And there in a nutshell is an example of what college baseball faces…a lot of returning players who in normal times would be starting professional careers, with incoming freshmen, and only 11.7 scholarships to divvy up. And Wake Forest is expensive, versus, say, the state schools it competes with in the ACC.
If we get back to true normal, next spring’s college baseball season will be fascinating, let alone the 2021 MLB draft.
--There are reports MLB, specifically Rob Manfred, wrote a letter to the Yankees in September 2017 – the results of an investigation launched from the Red Sox “AppleWatchGate” scandal – that documents a pair of sign-stealing related transgressions that, as the New York Post’s Ken Davidoff puts it, “given the era in which they occurred, constituted the equivalent of driving 60 mph in a 55 zone:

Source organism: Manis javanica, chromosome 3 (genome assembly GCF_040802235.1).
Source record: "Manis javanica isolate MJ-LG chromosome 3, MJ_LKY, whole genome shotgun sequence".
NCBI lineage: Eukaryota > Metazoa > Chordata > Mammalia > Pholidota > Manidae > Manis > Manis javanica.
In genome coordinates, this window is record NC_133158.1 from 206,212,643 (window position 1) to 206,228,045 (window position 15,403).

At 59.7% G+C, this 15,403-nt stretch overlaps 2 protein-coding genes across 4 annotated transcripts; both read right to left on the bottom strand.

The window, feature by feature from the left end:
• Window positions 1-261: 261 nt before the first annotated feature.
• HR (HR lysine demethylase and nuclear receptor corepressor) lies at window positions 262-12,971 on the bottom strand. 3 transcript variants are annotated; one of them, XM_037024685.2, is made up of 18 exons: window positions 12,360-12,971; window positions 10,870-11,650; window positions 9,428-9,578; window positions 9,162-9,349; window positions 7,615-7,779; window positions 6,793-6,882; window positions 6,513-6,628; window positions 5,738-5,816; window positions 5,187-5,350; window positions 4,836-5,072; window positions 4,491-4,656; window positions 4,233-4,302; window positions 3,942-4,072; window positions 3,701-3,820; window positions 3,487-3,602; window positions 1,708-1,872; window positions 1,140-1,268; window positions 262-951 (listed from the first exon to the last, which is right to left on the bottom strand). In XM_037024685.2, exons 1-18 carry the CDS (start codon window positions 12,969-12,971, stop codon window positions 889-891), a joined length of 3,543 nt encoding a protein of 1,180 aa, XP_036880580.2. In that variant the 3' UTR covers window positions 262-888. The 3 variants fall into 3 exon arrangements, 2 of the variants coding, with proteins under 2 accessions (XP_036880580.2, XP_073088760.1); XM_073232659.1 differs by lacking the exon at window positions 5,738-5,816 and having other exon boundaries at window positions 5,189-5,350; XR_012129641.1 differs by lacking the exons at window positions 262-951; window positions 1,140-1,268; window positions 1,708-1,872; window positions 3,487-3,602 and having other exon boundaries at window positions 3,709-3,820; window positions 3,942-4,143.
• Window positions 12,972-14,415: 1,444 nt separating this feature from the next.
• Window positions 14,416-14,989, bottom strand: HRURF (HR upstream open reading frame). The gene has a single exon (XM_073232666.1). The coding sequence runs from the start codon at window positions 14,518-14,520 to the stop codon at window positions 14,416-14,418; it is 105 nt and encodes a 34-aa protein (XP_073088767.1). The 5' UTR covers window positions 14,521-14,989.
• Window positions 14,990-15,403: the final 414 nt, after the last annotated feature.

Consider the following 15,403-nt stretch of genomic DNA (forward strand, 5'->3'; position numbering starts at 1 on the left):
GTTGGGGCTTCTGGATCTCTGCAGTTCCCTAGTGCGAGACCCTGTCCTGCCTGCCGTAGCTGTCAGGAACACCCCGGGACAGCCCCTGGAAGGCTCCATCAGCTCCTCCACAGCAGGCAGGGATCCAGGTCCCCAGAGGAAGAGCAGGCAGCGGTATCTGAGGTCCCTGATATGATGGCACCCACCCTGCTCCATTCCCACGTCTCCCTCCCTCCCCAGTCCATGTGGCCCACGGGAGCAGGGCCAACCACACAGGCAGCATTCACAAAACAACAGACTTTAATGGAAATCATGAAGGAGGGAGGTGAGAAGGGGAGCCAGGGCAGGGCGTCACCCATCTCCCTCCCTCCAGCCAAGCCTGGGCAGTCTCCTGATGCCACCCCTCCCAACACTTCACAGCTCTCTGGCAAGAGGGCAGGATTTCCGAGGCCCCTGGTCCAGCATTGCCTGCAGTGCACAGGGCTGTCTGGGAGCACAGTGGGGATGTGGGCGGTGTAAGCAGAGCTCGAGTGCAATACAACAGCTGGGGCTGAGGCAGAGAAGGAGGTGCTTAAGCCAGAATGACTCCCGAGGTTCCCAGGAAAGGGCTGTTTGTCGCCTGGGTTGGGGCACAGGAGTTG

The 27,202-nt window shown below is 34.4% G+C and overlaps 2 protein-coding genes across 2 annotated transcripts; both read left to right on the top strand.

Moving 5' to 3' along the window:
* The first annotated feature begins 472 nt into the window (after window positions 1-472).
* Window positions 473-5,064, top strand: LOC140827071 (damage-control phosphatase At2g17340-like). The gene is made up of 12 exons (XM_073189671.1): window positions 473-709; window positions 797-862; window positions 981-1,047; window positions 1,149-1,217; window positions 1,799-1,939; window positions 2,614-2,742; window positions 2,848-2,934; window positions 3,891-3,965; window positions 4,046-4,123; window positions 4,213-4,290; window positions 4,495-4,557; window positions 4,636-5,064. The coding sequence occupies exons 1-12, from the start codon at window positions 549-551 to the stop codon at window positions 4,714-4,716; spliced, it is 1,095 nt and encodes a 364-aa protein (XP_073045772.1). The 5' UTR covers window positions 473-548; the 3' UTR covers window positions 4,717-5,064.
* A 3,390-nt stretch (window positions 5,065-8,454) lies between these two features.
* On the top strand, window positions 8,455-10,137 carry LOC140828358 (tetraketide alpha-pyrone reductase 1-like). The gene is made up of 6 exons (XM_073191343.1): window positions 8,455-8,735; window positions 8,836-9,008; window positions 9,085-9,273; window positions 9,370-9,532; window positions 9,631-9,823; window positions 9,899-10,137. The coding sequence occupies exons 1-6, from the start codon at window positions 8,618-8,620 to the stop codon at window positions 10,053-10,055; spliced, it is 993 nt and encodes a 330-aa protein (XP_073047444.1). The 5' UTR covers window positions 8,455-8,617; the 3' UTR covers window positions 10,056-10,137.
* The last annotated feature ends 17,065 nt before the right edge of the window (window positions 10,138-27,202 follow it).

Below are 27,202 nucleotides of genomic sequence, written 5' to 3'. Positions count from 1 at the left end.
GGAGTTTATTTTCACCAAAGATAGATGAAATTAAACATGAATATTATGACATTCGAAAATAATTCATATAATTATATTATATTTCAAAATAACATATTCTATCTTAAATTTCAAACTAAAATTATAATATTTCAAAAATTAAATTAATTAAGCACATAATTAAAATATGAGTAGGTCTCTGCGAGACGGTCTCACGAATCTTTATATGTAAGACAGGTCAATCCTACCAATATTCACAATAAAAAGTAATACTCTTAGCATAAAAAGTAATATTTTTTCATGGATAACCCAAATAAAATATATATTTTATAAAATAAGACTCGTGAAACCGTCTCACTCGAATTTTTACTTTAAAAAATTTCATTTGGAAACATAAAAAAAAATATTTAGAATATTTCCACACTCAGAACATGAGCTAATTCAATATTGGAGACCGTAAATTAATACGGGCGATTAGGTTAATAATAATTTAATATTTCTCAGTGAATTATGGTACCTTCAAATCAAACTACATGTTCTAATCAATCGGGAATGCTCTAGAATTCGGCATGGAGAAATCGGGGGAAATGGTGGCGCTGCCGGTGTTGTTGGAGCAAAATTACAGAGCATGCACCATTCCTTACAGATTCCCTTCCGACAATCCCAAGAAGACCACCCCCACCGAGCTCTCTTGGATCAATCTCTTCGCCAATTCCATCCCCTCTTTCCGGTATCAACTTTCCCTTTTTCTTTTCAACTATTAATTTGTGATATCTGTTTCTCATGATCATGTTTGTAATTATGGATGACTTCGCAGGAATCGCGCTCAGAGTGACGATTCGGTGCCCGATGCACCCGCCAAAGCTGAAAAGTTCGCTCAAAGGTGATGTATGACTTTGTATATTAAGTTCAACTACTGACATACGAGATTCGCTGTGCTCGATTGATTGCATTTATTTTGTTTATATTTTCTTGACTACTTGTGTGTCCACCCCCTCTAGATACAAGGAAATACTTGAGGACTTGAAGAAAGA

“1. The Yankees improperly used a dugout phone in a season before 2017.
“2. In 2015 and 2016, some Yankees players stationed themselves in their replay room in an attempt to steal opponents’ signs, then relayed that information to runners on second base so they could try to tell the hitter what was coming.”
It sounds bad, but if this is it, it is nothing like what the Astros, or Red Sox, did.
But because the Yankees are trying to keep the letter from being released, some are having a field day over it.
We’ll see, but I’ve got to go with Davidoff, not knowing any more than the rest of you.